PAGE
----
With Neketaka possessing such scope and bustling culture, you could be forgiven for thinking you’ll slip in unnoticed and be able to quietly manipulate its systems. Quite the opposite is the reality; you’ll be a big name from practically the moment you walk through its gates.
“As soon as you get to Neketaka, something happens to establish who you are,” Sawyer teases. “It’s a big event that means we can justifiably have anyone in the city be aware of who you are. When you’re on the critical path, while you’re suggested to go to the palace, it’s possible to avoid it if you want to. But if you do go to the palace, everyone who sees you knows who you are.”
And when everyone knows who you are, there’s one thing you can count on: an ever-growing line of NPCs demanding you help them out. Pillars of Eternity II’s cities will, without question, feature dozens of quest opportunities, but Sawyer notes that Obsidian have been careful with how those opportunities are presented.
“We do want players to stumble across quests, but if they’re forced into it all the time, that can get irritating,” he explains. “It can also be overwhelming when you have so many quests that you just don’t know where to go. Baldur’s Gate was much too sparse, and Athkatla [the capital city in Baldur’s Gate II] was a little too dense. Part of it also had to do with the way the player was pulled into those conversations. Sometimes it’s ok to pull players into a dialogue, and other times it’s ok to let a player see there’s something going on and decide [what to do].”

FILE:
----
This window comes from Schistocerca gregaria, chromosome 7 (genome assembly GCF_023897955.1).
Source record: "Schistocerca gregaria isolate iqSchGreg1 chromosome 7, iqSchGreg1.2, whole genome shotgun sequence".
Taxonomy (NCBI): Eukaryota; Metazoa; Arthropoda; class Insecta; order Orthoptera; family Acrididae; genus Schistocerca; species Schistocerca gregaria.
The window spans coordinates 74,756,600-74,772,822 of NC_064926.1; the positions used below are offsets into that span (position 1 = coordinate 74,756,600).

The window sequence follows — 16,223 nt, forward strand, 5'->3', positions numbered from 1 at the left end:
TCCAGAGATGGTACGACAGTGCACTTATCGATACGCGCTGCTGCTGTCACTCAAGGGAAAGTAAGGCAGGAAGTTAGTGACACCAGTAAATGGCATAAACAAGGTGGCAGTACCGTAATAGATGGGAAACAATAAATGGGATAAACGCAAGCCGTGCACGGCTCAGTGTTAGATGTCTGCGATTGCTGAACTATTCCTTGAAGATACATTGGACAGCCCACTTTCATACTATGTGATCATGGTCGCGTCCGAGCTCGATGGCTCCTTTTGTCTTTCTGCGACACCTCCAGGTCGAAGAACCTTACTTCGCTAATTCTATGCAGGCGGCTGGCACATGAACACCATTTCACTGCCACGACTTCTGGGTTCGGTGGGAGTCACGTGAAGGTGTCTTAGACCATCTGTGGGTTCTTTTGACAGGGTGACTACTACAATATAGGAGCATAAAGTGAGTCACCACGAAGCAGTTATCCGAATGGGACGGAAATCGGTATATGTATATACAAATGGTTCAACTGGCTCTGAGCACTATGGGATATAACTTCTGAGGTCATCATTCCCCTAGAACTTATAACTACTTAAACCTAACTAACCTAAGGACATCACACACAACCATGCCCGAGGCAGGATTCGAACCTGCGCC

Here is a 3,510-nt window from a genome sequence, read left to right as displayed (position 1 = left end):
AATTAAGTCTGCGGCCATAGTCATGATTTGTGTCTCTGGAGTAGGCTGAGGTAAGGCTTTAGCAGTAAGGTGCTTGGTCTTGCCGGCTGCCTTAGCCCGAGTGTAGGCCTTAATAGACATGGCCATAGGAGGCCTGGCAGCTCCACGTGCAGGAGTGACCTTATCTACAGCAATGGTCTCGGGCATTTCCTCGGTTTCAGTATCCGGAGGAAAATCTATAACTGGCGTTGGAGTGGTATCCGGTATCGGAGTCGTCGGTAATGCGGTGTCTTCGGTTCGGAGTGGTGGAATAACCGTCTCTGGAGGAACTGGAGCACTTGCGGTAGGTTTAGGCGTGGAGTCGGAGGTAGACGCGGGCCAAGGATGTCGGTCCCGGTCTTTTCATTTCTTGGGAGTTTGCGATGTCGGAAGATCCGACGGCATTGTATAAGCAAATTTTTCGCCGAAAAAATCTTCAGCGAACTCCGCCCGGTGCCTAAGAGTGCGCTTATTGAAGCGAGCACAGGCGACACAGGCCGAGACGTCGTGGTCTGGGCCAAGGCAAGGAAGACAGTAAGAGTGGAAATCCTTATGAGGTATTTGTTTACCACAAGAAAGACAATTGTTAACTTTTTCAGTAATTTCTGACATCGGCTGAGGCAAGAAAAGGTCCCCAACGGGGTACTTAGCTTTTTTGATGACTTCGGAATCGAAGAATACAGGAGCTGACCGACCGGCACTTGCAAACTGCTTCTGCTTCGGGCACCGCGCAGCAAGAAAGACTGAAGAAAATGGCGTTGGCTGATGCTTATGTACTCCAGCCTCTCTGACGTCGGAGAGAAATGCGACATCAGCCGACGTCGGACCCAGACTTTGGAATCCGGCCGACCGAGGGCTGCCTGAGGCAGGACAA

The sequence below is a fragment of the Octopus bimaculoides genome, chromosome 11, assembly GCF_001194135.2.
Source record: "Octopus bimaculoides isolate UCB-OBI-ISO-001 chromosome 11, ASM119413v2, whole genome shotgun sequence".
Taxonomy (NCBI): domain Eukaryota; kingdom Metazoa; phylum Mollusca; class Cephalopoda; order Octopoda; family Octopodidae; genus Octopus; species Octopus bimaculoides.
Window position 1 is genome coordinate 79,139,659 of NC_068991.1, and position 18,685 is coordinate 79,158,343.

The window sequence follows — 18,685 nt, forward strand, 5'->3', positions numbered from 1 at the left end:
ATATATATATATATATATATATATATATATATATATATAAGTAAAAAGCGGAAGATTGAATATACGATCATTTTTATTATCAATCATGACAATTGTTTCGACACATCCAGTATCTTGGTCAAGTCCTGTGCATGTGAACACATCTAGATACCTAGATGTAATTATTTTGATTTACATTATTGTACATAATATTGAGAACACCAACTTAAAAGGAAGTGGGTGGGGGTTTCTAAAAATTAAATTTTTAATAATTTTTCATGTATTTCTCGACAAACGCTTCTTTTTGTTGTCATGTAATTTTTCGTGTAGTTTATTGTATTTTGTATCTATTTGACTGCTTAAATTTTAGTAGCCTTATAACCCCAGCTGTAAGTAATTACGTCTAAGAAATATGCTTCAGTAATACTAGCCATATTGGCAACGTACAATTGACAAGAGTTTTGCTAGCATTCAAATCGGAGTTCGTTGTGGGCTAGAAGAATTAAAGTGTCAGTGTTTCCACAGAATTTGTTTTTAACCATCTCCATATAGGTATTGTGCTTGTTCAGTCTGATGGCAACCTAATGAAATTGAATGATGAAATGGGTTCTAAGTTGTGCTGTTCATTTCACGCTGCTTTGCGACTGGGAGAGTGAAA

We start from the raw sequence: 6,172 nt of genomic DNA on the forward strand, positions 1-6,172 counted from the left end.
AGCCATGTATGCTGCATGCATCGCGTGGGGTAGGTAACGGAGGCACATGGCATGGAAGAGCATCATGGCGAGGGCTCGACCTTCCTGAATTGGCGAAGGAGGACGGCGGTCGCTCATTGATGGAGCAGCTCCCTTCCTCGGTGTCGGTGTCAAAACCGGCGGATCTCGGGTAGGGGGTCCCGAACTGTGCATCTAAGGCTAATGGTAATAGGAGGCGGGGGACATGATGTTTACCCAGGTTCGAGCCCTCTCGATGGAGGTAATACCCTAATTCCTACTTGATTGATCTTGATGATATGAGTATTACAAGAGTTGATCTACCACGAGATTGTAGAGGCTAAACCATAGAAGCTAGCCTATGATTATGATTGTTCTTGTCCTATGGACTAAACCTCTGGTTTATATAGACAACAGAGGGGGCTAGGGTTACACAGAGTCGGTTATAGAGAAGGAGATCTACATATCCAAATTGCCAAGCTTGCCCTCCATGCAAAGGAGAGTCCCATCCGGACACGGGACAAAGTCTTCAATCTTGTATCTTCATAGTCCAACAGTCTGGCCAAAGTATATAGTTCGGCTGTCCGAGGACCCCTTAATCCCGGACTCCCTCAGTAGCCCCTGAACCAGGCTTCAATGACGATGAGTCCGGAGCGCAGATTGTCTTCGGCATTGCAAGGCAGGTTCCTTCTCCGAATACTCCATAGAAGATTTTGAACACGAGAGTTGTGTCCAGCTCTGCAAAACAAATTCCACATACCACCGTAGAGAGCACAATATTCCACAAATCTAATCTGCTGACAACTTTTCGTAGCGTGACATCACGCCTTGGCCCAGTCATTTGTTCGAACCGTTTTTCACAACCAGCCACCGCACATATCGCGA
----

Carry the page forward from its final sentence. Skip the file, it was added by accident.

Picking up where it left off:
As you travel around Neketaka, you’ll find that the citizens respond to you in a variety of ways governed by a specific sense of logic. This is based in Obsidian’s wish for NPCs to be notably and realistically reactive.
“If you rob from a regular citizen, it seems a little jarring if they go berserk and attack you,” Sawyer notes. “[In Pillars 2] if regular old folks get mad, they will try to call the guards. If you start attacking them, they’ll flee or they’ll cower. The people who are there to protect the citizens – the guards – they’re the ones who will come and try and attack you.”
If you’re planning on staying on the right side of the law, the new chatter system is where you’ll notice most of Pillars II’s reactivity. “People react to you in different ways based on who they are,” Sawyer details. “People react to you being godlike, which is something [players] said they wanted more reactivity to. If you do certain things, people will thank you or they’ll curse you in the street. We try to have a lot of logic to it.”
That reactivity runs deeper than merely what people say about you, though. Your decisions and actions will have an obvious effect on Neketaka; the city itself will change over time. “The bigger challenge is less about giving something a sense of place, and more about giving a place a sense of change over time,” Sawyer says. “It’s the thing in roleplaying games that is much more difficult. Almost any genre can give you a strong sense of place, but when the player does something in a roleplaying game, they’re looking for what changes based on that. ‘Do people come? Do they go? Do they treat me differently?’ That’s always a challenge, and it’s something that we keep pushing.”
The fact that Obsidian are happy to face these challenges head-on is what continues to make their work fascinating. And based on the evidence here, it looks like Neketaka could be destined to join Baldur’s Gate and Athkatla in the hallowed halls of RPG’s finest travel destinations. We’ll find out if it lives up to the brochure when Pillars of Eternity II: Deadfire releases next year.